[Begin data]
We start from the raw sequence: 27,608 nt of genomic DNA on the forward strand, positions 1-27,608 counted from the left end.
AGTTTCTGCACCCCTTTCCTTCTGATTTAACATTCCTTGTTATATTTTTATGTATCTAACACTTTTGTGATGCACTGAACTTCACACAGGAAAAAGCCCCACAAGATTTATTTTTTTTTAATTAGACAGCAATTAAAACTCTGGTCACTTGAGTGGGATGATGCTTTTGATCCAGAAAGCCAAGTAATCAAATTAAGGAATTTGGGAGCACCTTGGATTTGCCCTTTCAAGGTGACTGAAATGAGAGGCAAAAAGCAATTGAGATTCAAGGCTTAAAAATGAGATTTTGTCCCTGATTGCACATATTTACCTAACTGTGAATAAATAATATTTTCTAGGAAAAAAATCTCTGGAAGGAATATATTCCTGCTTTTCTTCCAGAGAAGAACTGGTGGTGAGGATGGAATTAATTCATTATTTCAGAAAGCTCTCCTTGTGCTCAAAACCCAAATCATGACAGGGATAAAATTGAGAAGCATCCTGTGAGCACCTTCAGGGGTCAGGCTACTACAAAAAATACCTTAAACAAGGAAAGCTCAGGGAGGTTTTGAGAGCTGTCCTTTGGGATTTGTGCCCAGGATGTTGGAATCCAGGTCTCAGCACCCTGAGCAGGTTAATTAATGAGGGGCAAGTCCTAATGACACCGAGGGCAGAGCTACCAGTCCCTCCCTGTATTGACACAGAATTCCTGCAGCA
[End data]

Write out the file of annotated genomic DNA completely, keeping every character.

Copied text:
We start from the raw sequence: 27,608 nt of genomic DNA on the forward strand, positions 1-27,608 counted from the left end.
AGTTTCTGCACCCCTTTCCTTCTGATTTAACATTCCTTGTTATATTTTTATGTATCTAACACTTTTGTGATGCACTGAACTTCACACAGGAAAAAGCCCCACAAGATTTATTTTTTTTTAATTAGACAGCAATTAAAACTCTGGTCACTTGAGTGGGATGATGCTTTTGATCCAGAAAGCCAAGTAATCAAATTAAGGAATTTGGGAGCACCTTGGATTTGCCCTTTCAAGGTGACTGAAATGAGAGGCAAAAAGCAATTGAGATTCAAGGCTTAAAAATGAGATTTTGTCCCTGATTGCACATATTTACCTAACTGTGAATAAATAATATTTTCTAGGAAAAAAATCTCTGGAAGGAATATATTCCTGCTTTTCTTCCAGAGAAGAACTGGTGGTGAGGATGGAATTAATTCATTATTTCAGAAAGCTCTCCTTGTGCTCAAAACCCAAATCATGACAGGGATAAAATTGAGAAGCATCCTGTGAGCACCTTCAGGGGTCAGGCTACTACAAAAAATACCTTAAACAAGGAAAGCTCAGGGAGGTTTTGAGAGCTGTCCTTTGGGATTTGTGCCCAGGATGTTGGAATCCAGGTCTCAGCACCCTGAGCAGGTTAATTAATGAGGGGCAAGTCCTAATGACACCGAGGGCAGAGCTACCAGTCCCTCCCTGTATTGACACAGAATTCCTGCAGCA